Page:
General Atomics ALTUS I

  • altui
  • altusia
  • altusic

The General Atomics ALTUS is an unmanned aerial vehicle, designed for scientific research, built by General Atomics Aeronautical Systems (GA-ASI).

The ALTUS (the name is Latin for “high”) is a civil variant of the GNAT-750 and MQ-1 Predator. Although similar in appearance, the ALTUS has a slightly longer wingspan and is designed to carry atmospheric sampling and other instruments for civilian scientific research missions in place of the military reconnaissance equipment carried by the Predators. It can carry up to 330 lb of sensors and other scientific instruments in a nose-mounted payload compartment, a location designed to allow air being sampled by the sensors to be undisturbed by heat or pollutants from engine exhaust. Power is provided by a four-cylinder Rotax 912 gasoline engine with additional airflow provided by a turbocharger built by Thermo-Mechanical Systems., Inc., of Canoga Park, CA.

GA-ASI has built two ALTUS aircraft to date: the ALTUS I, equipped with a single-stage turbocharger, for the Naval Postgraduate School, and the ALTUS II, with a two-stage turbocharger, for NASA under the ERAST Project.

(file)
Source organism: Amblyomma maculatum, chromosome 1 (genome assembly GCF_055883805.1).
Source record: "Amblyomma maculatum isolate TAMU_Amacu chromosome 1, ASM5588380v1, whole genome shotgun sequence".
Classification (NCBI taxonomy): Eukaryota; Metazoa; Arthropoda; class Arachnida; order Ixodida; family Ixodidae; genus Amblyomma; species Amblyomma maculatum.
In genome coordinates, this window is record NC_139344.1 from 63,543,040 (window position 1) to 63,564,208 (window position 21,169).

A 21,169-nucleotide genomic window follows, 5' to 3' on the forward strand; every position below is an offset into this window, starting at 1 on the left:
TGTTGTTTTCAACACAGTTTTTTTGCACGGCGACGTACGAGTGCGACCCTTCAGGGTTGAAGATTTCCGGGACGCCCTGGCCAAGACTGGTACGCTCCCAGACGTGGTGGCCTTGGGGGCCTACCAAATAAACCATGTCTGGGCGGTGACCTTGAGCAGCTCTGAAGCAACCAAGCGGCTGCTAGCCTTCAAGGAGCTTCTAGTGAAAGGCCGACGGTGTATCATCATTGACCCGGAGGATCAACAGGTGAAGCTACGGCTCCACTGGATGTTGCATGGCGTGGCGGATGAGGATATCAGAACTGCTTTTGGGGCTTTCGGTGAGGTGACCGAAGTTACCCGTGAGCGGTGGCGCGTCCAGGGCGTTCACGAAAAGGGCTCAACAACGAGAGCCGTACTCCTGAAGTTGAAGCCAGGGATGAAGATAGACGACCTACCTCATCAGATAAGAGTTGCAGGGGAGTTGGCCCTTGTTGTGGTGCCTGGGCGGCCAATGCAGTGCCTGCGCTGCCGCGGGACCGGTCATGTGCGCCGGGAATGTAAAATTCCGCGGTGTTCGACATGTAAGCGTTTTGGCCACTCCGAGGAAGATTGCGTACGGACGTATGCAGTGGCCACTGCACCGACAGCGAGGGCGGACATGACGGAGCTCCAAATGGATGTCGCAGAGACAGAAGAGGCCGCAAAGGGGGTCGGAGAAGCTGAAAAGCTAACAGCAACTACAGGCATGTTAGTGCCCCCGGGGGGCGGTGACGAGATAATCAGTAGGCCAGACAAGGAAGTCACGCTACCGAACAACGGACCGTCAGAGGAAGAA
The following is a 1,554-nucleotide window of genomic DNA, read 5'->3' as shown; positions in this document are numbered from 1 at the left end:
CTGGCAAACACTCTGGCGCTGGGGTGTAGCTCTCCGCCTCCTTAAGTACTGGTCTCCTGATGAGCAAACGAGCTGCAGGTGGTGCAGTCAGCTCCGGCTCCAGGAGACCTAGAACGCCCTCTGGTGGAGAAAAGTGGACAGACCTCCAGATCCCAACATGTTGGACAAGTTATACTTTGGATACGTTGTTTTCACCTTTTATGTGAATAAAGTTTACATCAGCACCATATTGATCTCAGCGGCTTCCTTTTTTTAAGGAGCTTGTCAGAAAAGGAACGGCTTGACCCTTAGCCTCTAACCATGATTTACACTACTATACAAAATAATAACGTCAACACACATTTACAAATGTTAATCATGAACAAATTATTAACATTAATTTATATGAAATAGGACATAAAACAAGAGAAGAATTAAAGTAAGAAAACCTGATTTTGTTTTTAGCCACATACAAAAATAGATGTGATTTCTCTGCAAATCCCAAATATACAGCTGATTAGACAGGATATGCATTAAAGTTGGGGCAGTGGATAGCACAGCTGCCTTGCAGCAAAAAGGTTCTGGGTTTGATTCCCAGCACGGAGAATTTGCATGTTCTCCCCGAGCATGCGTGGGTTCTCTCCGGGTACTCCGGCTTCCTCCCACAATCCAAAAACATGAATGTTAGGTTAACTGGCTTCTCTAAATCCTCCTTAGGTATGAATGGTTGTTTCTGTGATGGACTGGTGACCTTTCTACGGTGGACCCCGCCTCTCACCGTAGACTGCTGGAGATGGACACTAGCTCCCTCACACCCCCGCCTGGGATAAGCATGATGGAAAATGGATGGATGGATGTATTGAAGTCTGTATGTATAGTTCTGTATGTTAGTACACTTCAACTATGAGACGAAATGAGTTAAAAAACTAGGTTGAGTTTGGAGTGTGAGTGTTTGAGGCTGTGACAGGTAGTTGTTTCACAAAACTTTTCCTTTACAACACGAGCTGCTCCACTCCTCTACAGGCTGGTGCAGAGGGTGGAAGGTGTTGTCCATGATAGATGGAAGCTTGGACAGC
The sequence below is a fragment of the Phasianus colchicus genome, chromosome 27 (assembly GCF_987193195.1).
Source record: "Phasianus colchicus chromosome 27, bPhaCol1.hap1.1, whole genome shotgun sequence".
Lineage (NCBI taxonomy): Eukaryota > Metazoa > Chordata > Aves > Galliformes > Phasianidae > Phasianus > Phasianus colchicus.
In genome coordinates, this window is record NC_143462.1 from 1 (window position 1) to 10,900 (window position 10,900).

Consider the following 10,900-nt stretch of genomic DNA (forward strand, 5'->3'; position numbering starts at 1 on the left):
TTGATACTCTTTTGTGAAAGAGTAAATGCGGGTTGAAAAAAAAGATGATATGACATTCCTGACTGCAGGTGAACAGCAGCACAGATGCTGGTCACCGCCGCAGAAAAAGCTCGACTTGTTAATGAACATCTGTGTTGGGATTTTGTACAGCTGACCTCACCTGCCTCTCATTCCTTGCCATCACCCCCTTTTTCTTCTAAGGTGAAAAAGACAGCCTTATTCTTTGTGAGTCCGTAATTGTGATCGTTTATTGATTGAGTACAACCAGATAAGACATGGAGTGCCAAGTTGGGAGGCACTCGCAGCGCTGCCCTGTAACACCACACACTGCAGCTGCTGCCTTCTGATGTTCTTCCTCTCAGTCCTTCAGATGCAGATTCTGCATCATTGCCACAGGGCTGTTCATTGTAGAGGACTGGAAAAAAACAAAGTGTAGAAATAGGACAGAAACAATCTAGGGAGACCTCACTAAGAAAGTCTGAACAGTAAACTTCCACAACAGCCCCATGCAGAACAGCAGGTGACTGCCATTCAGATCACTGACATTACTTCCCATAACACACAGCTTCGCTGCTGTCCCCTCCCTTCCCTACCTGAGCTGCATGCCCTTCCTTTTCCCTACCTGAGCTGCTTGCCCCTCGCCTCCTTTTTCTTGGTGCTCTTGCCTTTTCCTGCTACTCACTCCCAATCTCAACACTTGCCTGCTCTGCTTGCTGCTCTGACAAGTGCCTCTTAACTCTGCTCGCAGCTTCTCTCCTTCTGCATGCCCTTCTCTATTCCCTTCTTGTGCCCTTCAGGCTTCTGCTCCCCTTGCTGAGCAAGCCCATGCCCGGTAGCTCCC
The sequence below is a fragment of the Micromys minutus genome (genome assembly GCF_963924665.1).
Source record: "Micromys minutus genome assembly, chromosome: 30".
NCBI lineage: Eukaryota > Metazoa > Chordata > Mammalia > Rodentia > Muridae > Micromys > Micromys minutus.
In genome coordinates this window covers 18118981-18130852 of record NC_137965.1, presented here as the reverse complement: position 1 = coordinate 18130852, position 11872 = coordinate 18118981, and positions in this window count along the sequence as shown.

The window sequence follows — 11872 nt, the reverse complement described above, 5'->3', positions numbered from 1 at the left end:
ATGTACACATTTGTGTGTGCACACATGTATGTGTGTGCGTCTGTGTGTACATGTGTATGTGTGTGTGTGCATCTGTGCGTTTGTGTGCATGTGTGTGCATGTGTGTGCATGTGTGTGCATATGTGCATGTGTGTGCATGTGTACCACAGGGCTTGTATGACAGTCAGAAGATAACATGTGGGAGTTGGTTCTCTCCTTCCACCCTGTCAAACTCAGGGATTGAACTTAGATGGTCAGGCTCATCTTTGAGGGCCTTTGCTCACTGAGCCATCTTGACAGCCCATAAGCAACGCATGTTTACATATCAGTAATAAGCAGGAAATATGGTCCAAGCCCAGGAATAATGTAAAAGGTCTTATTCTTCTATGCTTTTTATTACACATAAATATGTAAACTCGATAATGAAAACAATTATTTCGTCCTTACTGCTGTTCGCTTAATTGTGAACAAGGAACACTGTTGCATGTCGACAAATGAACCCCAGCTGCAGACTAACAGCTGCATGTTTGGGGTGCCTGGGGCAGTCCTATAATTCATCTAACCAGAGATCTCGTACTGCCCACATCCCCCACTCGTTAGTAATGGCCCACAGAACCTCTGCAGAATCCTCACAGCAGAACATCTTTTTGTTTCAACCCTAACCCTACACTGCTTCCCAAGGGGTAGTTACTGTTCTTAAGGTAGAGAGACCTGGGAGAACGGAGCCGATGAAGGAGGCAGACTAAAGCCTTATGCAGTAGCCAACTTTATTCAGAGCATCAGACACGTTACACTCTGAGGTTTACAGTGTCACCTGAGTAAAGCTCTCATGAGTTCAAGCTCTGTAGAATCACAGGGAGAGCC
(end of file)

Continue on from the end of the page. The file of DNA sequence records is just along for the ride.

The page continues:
The ALTUS I, completed in early 1997, flew a series of development flights at Dryden Flight Research Center in August 1997. Those test flights were designed to demonstrate the ability of the experimental craft to cruise at altitudes above 40,000 feet for sustained durations. On its final flight August 15, the Altus I reached an altitude of 43,500 feet, a record for a remotely operated aircraft powered by a piston engine augmented with a single-stage turbocharger.

Project Milestones

  • September 5, 1996 ALTUS reaches a personal best by attaining 37,000 feet for more than 2 hours.
  • October 1996 ALTUS sets endurance record for UAVs carrying science payloads on a 26-hour flight.
  • Summer 1997 ALTUS reaches 43,500 feet during development flights.
  • Spring 1998 ALTUS returns to flight test
  • March 1999 ALTUS flies for three hours above 55,000 feet and eight hours at 50,000 feet altitude.
  • July 23, 1999 ALTUS flies to 55,000 feet over 4 hours.
  • Specs

    Max. Takeoff Weight
    Max Speed
    ALTUS I7.216.5

    USAGeneral Atomics Aeronautical SystemsSan Diego, California